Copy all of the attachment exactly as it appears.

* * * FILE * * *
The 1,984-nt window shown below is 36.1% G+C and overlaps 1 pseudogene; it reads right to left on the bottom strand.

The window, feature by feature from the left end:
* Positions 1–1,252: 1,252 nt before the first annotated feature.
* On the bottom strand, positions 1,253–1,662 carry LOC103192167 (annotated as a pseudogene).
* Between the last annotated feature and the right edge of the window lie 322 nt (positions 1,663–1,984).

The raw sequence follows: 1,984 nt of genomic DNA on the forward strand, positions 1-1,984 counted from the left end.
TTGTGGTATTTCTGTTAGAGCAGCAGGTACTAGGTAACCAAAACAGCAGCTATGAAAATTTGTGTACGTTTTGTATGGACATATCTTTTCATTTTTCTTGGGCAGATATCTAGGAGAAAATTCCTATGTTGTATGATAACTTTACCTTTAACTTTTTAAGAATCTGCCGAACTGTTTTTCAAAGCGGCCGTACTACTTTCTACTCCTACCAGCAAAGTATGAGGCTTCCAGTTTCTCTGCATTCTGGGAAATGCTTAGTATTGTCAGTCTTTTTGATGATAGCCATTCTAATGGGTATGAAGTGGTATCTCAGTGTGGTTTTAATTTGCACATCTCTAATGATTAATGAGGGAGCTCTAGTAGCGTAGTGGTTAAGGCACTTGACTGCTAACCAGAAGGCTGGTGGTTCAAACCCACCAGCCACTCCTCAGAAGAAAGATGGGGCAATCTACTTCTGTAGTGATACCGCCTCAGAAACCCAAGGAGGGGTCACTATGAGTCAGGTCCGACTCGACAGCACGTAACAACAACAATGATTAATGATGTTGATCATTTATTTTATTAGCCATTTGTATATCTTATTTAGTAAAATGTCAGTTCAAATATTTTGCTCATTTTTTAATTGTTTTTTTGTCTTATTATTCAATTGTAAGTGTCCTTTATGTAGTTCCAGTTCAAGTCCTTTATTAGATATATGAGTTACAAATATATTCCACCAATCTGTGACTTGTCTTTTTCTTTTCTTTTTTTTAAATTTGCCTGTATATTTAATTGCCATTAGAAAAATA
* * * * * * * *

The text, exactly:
The 1,984-nt window shown below is 36.1% G+C and overlaps 1 pseudogene; it reads right to left on the bottom strand.

The window, feature by feature from the left end:
* Positions 1–1,252: 1,252 nt before the first annotated feature.
* On the bottom strand, positions 1,253–1,662 carry LOC103192167 (annotated as a pseudogene).
* Between the last annotated feature and the right edge of the window lie 322 nt (positions 1,663–1,984).

The raw sequence follows: 1,984 nt of genomic DNA on the forward strand, positions 1-1,984 counted from the left end.
TTGTGGTATTTCTGTTAGAGCAGCAGGTACTAGGTAACCAAAACAGCAGCTATGAAAATTTGTGTACGTTTTGTATGGACATATCTTTTCATTTTTCTTGGGCAGATATCTAGGAGAAAATTCCTATGTTGTATGATAACTTTACCTTTAACTTTTTAAGAATCTGCCGAACTGTTTTTCAAAGCGGCCGTACTACTTTCTACTCCTACCAGCAAAGTATGAGGCTTCCAGTTTCTCTGCATTCTGGGAAATGCTTAGTATTGTCAGTCTTTTTGATGATAGCCATTCTAATGGGTATGAAGTGGTATCTCAGTGTGGTTTTAATTTGCACATCTCTAATGATTAATGAGGGAGCTCTAGTAGCGTAGTGGTTAAGGCACTTGACTGCTAACCAGAAGGCTGGTGGTTCAAACCCACCAGCCACTCCTCAGAAGAAAGATGGGGCAATCTACTTCTGTAGTGATACCGCCTCAGAAACCCAAGGAGGGGTCACTATGAGTCAGGTCCGACTCGACAGCACGTAACAACAACAATGATTAATGATGTTGATCATTTATTTTATTAGCCATTTGTATATCTTATTTAGTAAAATGTCAGTTCAAATATTTTGCTCATTTTTTAATTGTTTTTTTGTCTTATTATTCAATTGTAAGTGTCCTTTATGTAGTTCCAGTTCAAGTCCTTTATTAGATATATGAGTTACAAATATATTCCACCAATCTGTGACTTGTCTTTTTCTTTTCTTTTTTTTAAATTTGCCTGTATATTTAATTGCCATTAGAAAAATA